Call of snow & adventure - Snowcapped Mayodia is fast becoming a tourist hotspot
Read more below
- Published 28.01.04
Mayodia, Jan. 28: Tucked away in the Upper Dibang Valley of Arunachal Pradesh, Mayodia does not tease the senses like Tawang does or possess the picture-postcard ambience of Pasighat. But this tiny gateway to the Indo-China border is fast becoming the most-favoured destination of those who want to experience the magic of snowfall without having to go too far.
Mayodia Pass, located at an altitude of 2,655 metres above sea level, can be accessed through Anini town. It witnesses heavy snowfall in January and February, which is the period when adventure-seekers from Upper Assam throng the place.
“If snowfall is so near, why do we need to go to Kashmir?” asked Surjeet Singh, a resident of Dibrugarh.
Ipra Mekola from Roing, who runs two guesthouses on behalf of the tourism and forest departments, said the inflow of tourists was increasing every year. “Snowfall is heavy between the end of January and the first half of February,” he said.
The journey to Mayodia Pass is an adventure in itself without being overly taxing. For a tourist starting from the Upper Assam town of Dibrugarh, snow-capped Mayodia is just a seven-hour expedition away. A ferry ride on the Brahmaputra from Dholaghat to Sadiya adds to the excitement.
From Sadiya, a tourist has to go to Chapakhowa, Assam’s extreme point on the eastern border, and then to Mayodia Pass via Roing. The entire route — from Dibrugarh to Mayodia — is not more than 100 km. The alternative route — Kakopathar-Dirakgate-Mahadevpur-Namsai — takes around eight hours to cover.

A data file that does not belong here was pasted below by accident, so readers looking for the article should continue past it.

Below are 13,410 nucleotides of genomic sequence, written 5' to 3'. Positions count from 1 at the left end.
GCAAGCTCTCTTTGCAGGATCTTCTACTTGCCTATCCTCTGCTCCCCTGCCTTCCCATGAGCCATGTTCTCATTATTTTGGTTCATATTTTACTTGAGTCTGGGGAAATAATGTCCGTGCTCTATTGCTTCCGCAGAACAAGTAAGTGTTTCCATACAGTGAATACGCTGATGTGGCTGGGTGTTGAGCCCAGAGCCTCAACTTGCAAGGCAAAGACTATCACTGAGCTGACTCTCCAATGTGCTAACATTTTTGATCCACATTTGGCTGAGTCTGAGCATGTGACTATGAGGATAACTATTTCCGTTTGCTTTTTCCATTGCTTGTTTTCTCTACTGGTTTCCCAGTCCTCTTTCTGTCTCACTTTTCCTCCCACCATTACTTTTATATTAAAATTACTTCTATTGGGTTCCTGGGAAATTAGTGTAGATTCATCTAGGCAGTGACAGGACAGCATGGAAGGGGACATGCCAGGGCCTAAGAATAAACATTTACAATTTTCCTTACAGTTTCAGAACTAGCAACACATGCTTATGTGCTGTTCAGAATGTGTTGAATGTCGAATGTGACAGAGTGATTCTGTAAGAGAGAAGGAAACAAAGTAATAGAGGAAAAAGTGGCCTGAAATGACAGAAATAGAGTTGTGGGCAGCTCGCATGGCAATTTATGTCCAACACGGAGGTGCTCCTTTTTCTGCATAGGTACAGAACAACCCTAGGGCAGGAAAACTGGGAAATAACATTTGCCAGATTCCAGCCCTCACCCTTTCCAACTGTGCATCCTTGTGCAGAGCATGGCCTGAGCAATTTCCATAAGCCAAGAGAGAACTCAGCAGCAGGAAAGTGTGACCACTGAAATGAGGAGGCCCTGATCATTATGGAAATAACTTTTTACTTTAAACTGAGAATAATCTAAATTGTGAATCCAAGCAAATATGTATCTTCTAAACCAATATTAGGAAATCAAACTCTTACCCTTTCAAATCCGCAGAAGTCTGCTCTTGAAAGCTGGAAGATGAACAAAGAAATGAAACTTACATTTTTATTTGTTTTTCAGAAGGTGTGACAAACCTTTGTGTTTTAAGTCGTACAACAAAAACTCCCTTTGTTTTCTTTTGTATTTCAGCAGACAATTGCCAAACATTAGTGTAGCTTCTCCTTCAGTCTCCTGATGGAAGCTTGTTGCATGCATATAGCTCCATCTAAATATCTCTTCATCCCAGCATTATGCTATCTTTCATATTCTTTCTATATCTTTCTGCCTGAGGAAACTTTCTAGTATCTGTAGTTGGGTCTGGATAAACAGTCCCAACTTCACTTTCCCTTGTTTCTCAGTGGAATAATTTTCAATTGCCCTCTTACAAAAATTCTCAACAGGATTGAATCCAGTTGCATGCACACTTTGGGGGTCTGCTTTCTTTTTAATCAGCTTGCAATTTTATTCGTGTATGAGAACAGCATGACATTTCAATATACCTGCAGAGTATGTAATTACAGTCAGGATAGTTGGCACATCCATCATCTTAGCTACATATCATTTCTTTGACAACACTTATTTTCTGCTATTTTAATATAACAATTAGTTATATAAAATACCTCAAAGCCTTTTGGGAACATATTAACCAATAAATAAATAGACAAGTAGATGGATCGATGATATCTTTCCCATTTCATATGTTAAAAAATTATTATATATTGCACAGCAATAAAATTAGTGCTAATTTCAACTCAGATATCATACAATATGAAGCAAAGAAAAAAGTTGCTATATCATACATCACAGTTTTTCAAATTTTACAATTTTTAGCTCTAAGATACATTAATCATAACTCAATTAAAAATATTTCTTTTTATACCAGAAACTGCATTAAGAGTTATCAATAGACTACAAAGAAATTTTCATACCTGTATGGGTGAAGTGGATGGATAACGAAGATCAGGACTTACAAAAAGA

The inter-state border point between Assam and Arunachal Pradesh is at Santipur, where a tourist has to produce an inner-line permit to enter Arunachal Pradesh.
“The roads in Arunachal Pradesh, maintained by the Border Roads Organisation, are much better than those in Assam,” Surjeet said.
Mayodia got its name from a Nepali girl, Maya, who vanished in the snow and could not be traced. “I have always known that this spot is named after her,” Maira Lama, a 57-year-old labourer engaged by the General Reserve Engineering Force (GREF), said.
Though Mayodia’s popularity has been growing, the lack of proper facilities for tourists can dampen most people’s enthusiasm in sub-zero temperatures. Tourists are required to carry whatever they might need, including food for an emergency.
Scarcity of water and erratic power supply make an overnight stay in Mayodia a tough proposition. “We have a generator for power supply. But it is not possible to run it continuously because of scarcity of diesel and difficulty in transportation,” Mekola, who doubles up as a guide, said.
The Arunachal Pradesh government, however, intends to develop the place as a proper tourist spot. “We will launch a publicity blitz to attract more tourists. Infrastructure will improve as more people visit the place,” a senior tourism department official said.